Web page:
Professor Perry Bartlett, founding director of the Queensland Brain Institute, has been awarded the CSL Florey Medal for his breakthrough discoveries in neuroscience, which include finding stem cells in the adult brain, and showing that the brain is an ever-changing organ.
The CSL Florey Medal is one of Australia’s most prestigious scientific awards and recognises a recipient’s significant achievements in biomedical science and/or human health advancement.
Awarded every two years, the CSL Florey Medal has been presented to just nine other scientists since its inception in 1998. Past recipients include The University of Queensland's Professor Ian Frazer, and Nobel Prize winners Dr Robin Warren and Professor Barry Marshall.
Professor Bartlett said he was "extremely honoured" to receive the CSL Florey Medal. “Florey is an example to all of us – an example of what an Australian can do on the world stage," he said.
Finding stem cells in the brain
Professor Bartlett’s research turned on its head conventional wisdom that the brain was hardwired.
“When I started researching the brain in the late 1970s, the general dogma was that the adult brain was fixed and unable to change,” he said.
“So it was very exciting when I was able to prove that there were actually stem cells in the adult brain, which means that the adult brain has the capacity to repair itself. This has significant implications for treatments for people with brain injuries and diseases.”
In 1982 Professor Bartlett predicted the presence of stem cells in the brain and in 1992 he proved the theory correct when he found them in mouse embryos, then in adults. It wasn’t until 2001 that he was able to isolate the brain stem cells in adult mice.
His research progressed to focus on stem cells in the hippocampus.
“We know that the hippocampus is vital for the formation of spatial navigation and remembering when and where activities occur,” Professor Bartlett said. “Our latest work suggests that many different groups of stem cells are at work in the hippocampus regenerating new neural connections. We now understand that the brain is very plastic, changing all the time.”
Exercise may reverse decline in brain function
More recently, Professor Bartlett has successfully used exercise to reverse the effects of dementia and recover memories in mice. Human exercise trials are slated to start in 2016.
“The effect of dementia on hundreds of thousands of Australians is debilitating and devastating,” he said. “If we can show that exercise can actually slow down or reverse the onset of dementia, then we can potentially make a positive difference to a lot of people’s lives.”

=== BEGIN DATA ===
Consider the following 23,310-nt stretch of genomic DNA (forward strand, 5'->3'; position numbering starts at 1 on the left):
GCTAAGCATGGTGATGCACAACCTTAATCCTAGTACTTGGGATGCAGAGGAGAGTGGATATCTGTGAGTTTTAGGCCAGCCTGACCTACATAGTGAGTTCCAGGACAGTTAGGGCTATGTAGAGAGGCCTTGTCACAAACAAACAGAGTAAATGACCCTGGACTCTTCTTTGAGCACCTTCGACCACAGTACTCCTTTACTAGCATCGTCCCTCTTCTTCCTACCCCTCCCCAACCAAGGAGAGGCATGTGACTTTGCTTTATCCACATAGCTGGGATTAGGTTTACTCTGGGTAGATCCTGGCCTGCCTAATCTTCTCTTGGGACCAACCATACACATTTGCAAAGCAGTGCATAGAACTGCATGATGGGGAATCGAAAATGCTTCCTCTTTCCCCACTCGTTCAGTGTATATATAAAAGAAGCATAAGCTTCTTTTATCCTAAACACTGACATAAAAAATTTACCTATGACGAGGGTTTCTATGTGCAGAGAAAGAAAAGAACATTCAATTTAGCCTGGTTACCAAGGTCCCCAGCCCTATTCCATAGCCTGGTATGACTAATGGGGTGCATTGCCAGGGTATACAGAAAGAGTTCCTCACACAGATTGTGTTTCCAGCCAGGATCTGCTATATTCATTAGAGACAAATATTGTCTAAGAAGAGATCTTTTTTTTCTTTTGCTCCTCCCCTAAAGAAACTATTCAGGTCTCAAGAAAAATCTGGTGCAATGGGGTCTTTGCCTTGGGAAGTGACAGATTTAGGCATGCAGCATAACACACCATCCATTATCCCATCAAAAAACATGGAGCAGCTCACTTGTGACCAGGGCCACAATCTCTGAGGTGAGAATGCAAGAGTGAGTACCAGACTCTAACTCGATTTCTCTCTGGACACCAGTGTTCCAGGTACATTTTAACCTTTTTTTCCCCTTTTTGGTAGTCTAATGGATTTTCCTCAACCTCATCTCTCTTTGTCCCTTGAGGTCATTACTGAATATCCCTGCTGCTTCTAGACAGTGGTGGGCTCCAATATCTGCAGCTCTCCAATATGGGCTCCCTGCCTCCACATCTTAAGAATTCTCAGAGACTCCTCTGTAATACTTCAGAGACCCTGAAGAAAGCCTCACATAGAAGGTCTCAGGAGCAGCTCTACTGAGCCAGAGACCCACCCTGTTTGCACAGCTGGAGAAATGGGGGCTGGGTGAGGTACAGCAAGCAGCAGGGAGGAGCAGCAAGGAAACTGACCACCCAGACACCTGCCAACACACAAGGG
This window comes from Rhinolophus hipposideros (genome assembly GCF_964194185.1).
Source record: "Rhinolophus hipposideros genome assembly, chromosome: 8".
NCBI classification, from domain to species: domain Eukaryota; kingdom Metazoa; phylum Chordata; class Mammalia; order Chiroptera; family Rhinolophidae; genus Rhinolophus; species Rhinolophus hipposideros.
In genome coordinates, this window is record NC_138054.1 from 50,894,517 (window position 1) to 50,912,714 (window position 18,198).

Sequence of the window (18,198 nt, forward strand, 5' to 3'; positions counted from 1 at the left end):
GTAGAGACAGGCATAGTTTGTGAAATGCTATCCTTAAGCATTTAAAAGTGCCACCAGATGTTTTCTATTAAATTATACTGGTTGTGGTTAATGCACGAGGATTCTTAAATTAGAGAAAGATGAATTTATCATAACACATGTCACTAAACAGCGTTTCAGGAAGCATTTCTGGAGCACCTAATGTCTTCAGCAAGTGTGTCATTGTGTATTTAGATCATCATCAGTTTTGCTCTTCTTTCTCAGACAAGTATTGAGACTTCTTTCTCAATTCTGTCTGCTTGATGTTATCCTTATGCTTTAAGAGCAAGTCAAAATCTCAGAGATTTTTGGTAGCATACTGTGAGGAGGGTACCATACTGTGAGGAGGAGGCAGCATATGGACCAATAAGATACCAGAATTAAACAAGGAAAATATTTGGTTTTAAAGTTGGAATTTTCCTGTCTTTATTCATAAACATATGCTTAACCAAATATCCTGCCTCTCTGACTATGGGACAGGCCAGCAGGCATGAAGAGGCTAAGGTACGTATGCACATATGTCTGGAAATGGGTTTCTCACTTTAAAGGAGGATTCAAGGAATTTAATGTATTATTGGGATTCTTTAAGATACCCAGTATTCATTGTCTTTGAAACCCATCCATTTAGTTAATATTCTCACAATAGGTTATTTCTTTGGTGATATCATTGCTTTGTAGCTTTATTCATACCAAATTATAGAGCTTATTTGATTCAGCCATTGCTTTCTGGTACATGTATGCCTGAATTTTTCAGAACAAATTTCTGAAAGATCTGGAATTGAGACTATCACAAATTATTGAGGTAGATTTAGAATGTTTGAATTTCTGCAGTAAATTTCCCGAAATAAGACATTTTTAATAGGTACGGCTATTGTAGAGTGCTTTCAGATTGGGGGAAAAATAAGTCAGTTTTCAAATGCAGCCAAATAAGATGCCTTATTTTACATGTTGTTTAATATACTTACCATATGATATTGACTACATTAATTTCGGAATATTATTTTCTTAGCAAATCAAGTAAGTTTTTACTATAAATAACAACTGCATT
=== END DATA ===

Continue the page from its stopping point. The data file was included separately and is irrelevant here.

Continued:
“Our first thought back at the beginning was ‘Wow, now we will be able to repair the brain’ and, while it’s still been a long road, they are now well on the way.
“What excites me is that our initial discoveries nearly 25 years ago are now leading to potential treatments for dementia, and maybe for depression too.”
Brain research holds promise of curing dementia
UQ acting Vice-Chancellor and President Professor Max Lu congratulated Professor Bartlett on the award.
“The fact that Perry’s excellent work is on the threshold of human trials is encouraging for people worldwide.
“It holds promise not only for individuals, families and carers living with dementia, but also for all societies confronting the challenges of ageing and the increasing impacts of brain disorders.”
Professor Bartlett is the founding director of the Queensland Brain Institute, which he established in 2003, with 10 researchers. The institute now has more than 500 staff.
About the CSL Florey Medal
The medal is named in honour of Australian Nobel Prize-winning scientist, Sir Howard Florey, who developed the medical use of penicillin. The award includes a silver medallion and $50,000.
2013 Professor Ruth Bishop
Understanding the rotavirus and the creation of a vaccine.
2011 Professor Graeme Clark
For pioneering the bionic ear
2009 Professor John Hopwood
Diagnosis and treatment of genetically inherited leading to progressive destruction of the brain and other organs in children
2006 Professor Ian Frazer
Research towards the development of vaccines against human papillomaviruses (HPV) including cervical cancer and genital warts, affecting the lives of millions globally.
2004 Professor Peter Colman
Structural biology research, particularly for the discovery of a new class of anti-influenza drug.
2002 Professor Colin Masters
Isolating and characterising elements of the primary pathway causing Alzheimer’s disease
2000 Professor Jacques Miller
Discovery of the function of the thymus, which signalled a seminal contribution to immumology.
1998 Dr Robin Warren and Professor Barry Marshall
Discovery of the bacterium Helicobacter pylori and its role in gastritis and peptic ulcer disease.
MEDIA: Bernadette Condren, firstname.lastname@example.org, +61 7 3346 6353; Professor Perry Bartlett, +61 3365 1603.